The controlled impact demonstration (CID) had two main objectives:
To evaluate antimisting kerosene (AMK) effectiveness on containing fuel fire propagation after a landing resulting in damages to fuel tanks and fuel ignition. This was the only initial objective.
To evaluate floor and seats behavior during crash (crash-worthiness). This objective was added as the initial objective offered a good opportunity for it.
The landing conditions were designed to damage tanks and ignite fuel. The impact was moderate only as "rhino" horns where installed immediately after at the impact point to make an incision in the fuel tanks and engine:
CID rhino barriers, source F.L. Fulton / NASA
23–25% doesn't tell about how many persons could have survived the crash mechanical effects, but how many could have evacuated before losing consciousness due to smoke, disregarding any impact injury/fatality.
Does that happen in actual accidents? Yes, in the British Airtours Flight 28M, 55 people died in an aircraft stopped on a taxiway with a punctured fuel tank.
Smoke and time for evacuating
When in the middle of a fire, the two deadliest hazards are not flames themselves but smoke and hot air. Smoke by itself brings deadly CO and reduces O2, but also triggers a coughing fit preventing, within a couple of minutes, further O2 extraction, leading to incapacitation.
The conclusion you mention only evaluates the number of persons able to evacuate the aircraft before losing consciousness. Related assumptions are detailed in the report, page 55:
Unfortunately there has been many fatalities during actual evacuation of cabins in fire, due to smoke. In particular there was an accident a few months only after the CID, this accident did happen during the takeoff attempt, the aircraft did not even leave the runway and no damage occurred except a puncture to a tank. Still 55 persons died because of the smoke:
What do we know about the survivability aspects of aircraft accident evacuations and how did the industry learn lessons in this area?
One significant accident that contained lessons for the aviation industry and led to changes occurred in 1985 at Manchester Airport in the United Kingdom.
During take-off, at a speed of approximately 125 knots, the left engine of a B737 suffered an uncontained failure which caused a fuel leak. The leaking fuel ignited and burned directly behind the left engine. The take-off was abandoned and the aircraft exited the runway on the right hand side onto a taxiway, which resulted in the wind directing the fire towards the aft fuselage.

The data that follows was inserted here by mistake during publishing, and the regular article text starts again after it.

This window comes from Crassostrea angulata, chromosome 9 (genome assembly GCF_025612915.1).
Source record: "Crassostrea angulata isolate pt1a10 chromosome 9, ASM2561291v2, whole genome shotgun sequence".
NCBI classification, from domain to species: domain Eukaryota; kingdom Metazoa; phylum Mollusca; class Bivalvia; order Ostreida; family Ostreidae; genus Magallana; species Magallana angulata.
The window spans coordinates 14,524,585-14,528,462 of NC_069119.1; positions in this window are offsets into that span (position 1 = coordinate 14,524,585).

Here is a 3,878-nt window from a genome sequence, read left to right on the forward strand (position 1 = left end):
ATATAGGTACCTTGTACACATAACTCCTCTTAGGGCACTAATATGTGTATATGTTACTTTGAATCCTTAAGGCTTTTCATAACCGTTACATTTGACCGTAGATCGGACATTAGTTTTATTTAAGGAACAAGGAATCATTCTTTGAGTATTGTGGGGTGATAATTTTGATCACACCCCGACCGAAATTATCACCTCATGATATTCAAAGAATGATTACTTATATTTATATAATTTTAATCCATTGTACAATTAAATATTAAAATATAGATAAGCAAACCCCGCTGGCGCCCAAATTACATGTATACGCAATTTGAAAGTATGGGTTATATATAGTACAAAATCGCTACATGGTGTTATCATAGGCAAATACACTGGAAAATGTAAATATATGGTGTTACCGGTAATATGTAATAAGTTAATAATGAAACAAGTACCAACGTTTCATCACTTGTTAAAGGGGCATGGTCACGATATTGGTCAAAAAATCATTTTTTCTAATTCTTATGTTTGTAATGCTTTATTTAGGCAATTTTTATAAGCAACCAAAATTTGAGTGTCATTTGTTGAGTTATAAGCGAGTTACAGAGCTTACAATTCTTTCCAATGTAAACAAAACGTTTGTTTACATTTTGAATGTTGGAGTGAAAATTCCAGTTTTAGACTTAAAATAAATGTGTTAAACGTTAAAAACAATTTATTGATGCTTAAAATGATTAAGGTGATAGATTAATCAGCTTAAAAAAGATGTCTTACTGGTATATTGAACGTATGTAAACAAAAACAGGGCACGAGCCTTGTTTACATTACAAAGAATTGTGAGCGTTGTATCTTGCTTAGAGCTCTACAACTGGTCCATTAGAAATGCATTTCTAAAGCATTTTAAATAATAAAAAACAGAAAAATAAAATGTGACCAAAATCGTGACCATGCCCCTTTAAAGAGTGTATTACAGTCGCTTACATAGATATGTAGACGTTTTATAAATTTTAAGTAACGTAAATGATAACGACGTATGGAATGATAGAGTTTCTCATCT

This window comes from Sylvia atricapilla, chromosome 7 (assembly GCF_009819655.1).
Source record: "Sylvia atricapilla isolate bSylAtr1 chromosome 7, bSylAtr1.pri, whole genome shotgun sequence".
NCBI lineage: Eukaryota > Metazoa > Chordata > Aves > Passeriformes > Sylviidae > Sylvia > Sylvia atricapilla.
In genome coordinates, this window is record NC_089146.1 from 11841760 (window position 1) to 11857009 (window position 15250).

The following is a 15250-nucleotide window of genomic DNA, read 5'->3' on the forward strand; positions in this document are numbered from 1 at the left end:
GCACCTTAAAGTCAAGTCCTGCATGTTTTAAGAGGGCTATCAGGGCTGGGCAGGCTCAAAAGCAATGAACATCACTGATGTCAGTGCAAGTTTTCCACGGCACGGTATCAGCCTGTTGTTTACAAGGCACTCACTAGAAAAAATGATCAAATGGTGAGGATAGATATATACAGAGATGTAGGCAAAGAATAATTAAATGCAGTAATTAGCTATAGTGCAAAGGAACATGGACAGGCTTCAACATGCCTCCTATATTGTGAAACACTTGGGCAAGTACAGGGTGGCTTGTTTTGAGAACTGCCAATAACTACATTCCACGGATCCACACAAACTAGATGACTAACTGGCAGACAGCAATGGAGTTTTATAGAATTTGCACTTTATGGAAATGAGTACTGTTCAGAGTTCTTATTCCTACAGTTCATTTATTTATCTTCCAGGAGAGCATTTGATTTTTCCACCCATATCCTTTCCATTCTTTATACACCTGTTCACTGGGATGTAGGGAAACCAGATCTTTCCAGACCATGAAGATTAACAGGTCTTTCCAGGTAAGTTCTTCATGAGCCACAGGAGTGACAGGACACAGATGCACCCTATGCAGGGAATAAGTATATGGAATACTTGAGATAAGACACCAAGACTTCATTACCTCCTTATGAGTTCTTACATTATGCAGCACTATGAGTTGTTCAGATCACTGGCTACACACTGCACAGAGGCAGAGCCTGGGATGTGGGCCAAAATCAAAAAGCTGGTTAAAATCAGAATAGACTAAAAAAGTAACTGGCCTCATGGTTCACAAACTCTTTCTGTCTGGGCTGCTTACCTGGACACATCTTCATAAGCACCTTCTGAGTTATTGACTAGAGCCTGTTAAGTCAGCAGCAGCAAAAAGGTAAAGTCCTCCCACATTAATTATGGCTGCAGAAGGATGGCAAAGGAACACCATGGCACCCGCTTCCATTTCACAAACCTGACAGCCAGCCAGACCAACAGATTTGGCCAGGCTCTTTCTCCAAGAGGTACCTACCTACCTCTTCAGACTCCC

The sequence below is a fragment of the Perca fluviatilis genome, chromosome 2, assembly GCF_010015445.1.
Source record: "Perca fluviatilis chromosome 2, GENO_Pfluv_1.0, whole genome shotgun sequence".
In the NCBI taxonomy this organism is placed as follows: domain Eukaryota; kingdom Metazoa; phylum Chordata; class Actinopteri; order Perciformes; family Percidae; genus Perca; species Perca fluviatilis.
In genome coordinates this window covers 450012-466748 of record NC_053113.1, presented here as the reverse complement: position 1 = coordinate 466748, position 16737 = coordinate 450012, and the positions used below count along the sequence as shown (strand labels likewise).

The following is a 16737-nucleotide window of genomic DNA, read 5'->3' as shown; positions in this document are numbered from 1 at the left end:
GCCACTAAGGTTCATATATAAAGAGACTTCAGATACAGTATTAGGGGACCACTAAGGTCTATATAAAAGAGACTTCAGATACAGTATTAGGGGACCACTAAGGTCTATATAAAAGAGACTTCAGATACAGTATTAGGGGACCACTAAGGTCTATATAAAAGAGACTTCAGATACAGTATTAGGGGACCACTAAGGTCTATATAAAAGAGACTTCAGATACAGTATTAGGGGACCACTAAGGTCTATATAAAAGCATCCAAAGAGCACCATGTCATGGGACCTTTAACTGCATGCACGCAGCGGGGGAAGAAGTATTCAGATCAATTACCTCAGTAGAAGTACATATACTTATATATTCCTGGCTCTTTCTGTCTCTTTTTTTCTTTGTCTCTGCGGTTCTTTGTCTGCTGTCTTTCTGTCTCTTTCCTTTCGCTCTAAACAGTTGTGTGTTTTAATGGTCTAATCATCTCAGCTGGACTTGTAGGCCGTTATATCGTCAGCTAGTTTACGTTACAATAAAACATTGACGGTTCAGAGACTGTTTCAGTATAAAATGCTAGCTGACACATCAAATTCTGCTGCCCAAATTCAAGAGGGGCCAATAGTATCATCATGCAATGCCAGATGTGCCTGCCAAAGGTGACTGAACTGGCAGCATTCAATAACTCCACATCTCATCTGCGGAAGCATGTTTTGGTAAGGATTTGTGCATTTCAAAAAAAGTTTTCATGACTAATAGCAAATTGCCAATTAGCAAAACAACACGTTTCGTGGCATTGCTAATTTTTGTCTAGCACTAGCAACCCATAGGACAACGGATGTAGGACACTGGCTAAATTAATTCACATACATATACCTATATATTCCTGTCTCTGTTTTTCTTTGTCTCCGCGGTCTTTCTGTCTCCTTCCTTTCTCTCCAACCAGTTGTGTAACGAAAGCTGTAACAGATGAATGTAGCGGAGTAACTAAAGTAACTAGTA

The airport fire service attended the accident site promptly, but within 5 and a half minutes after the aircraft came to a stop, of the 137 passenger and crew onboard, 55 persons had lost their lives.
“The major cause of the fatalities was rapid incapacitation due to the inhalation of the dense toxic/irritant smoke atmosphere within the cabin, aggravated by evacuation delays caused by a forward right door malfunction and restricted access to the exits.
More information on this accident on Wikipedia.
Incidentally this accident also tells us something important about cabin crew members role, training, and effectiveness to help people evacuate the cabin at their own risks. In the Manchester accident, cabin crews, which two members died in the accident, were awarded a Queen's Gallantry Medal along with firefighters. At the time they were officially known as "steward/ess".
Floor and seats behavior
A specific experiment was conducted on the seats, to compare standard seats of that time (-9g forward), and improved ones (-18g forward).
Both FAA and NASA concluded CID was a survivable accident (Summary report, page VII) and in the detailed report (on page 31) that the impact conditions were overall mild (thus preventing to fully compare seat performances).
The test objectives which involved the recording of data pertaining to the airframe structural floor loads and seat occupant responses during impact were met. However, because of the mild impact conditions, the objective to demonstrate the performance between the standard and modified seat designs was not completely satisfied.
Dummy bodies set at various locations in the flight deck and the cabin were severely shaken (as visible in this recording, starting at 1:48), but these accelerations were deemed survivable.